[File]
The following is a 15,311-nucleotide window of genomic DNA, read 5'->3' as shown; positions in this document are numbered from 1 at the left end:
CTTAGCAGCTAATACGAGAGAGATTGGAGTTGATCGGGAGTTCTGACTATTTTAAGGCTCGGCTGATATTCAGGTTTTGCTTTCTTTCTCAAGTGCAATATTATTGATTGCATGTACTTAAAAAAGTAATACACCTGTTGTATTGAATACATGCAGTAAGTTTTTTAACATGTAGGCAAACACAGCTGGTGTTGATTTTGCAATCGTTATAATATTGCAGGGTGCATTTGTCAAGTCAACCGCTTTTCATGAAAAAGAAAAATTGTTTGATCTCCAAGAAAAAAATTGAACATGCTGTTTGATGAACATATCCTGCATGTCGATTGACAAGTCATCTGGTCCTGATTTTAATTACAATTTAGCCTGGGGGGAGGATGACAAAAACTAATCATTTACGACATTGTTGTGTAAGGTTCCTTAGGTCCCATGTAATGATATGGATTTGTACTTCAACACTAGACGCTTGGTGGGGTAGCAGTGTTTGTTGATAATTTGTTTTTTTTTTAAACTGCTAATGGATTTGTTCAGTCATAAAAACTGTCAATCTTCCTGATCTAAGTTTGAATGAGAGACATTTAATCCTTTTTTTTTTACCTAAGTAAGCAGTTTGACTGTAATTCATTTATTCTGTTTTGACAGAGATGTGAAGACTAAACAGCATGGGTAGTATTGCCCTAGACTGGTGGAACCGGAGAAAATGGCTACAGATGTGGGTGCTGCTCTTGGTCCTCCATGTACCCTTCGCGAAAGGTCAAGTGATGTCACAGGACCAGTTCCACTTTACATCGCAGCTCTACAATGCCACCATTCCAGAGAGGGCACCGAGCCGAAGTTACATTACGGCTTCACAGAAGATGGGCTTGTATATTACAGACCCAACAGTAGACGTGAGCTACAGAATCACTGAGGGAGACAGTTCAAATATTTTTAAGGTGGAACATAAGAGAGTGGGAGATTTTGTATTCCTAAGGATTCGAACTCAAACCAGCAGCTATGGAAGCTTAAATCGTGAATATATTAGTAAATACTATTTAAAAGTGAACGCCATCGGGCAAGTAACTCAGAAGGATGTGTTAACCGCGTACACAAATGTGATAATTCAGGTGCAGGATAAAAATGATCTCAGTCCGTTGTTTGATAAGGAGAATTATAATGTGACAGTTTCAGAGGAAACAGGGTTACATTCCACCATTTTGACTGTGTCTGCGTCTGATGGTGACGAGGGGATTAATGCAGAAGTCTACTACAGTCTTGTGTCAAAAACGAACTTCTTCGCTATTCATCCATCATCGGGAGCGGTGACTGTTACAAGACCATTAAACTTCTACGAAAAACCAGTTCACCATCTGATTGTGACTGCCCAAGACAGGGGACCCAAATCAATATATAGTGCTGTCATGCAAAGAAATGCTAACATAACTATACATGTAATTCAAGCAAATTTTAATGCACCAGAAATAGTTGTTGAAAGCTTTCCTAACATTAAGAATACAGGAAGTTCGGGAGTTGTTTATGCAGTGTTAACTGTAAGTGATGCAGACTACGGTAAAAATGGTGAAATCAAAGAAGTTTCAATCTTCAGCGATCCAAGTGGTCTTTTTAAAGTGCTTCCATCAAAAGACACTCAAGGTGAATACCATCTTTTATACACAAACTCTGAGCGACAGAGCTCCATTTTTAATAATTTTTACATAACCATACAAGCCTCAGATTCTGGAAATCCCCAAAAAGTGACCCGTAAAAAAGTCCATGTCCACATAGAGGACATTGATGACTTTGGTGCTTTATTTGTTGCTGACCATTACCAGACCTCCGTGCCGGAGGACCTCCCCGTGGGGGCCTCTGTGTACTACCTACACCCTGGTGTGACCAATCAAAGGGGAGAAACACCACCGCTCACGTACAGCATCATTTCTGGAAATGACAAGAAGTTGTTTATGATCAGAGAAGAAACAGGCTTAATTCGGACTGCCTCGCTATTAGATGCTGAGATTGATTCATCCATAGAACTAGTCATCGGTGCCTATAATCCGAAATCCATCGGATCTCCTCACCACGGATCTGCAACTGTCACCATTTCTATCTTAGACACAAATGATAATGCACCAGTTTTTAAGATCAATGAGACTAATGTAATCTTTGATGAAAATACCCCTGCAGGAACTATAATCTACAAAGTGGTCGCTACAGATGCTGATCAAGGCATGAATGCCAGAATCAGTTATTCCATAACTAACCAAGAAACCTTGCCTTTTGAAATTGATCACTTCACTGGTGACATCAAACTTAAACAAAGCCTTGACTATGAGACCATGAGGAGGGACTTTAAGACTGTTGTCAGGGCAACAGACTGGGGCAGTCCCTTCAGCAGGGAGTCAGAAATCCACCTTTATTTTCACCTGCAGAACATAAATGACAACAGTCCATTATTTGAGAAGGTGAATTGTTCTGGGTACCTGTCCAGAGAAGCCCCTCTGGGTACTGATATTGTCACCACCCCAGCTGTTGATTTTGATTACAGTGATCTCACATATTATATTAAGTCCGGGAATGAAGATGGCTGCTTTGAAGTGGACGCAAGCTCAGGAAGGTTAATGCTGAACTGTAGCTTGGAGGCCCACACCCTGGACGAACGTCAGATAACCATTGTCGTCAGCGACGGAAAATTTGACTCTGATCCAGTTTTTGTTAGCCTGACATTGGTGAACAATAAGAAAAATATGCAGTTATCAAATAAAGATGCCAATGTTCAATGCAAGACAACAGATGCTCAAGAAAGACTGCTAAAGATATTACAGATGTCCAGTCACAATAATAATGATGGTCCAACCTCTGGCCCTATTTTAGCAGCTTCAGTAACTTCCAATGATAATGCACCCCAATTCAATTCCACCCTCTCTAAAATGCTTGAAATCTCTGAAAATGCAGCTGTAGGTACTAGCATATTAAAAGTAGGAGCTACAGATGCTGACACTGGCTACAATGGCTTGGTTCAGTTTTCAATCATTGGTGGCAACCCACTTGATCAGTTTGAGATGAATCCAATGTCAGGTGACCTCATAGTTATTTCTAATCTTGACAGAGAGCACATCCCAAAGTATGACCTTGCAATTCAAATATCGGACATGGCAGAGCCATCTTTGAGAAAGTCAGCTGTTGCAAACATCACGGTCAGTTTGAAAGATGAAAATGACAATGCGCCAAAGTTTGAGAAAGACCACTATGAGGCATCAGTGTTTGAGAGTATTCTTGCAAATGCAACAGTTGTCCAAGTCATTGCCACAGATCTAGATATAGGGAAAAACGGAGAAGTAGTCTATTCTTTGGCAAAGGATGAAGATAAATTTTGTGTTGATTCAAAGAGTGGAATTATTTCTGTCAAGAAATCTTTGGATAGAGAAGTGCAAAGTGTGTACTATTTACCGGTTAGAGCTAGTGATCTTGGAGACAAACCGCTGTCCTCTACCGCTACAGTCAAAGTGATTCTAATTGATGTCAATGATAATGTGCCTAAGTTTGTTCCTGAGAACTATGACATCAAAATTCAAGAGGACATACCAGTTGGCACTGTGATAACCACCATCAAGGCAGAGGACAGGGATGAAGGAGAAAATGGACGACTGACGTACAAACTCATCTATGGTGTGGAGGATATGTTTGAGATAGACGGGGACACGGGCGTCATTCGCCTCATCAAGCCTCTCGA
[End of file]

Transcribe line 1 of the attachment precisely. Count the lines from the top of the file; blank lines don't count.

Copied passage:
The following is a 15,311-nucleotide window of genomic DNA, read 5'->3' as shown; positions in this document are numbered from 1 at the left end: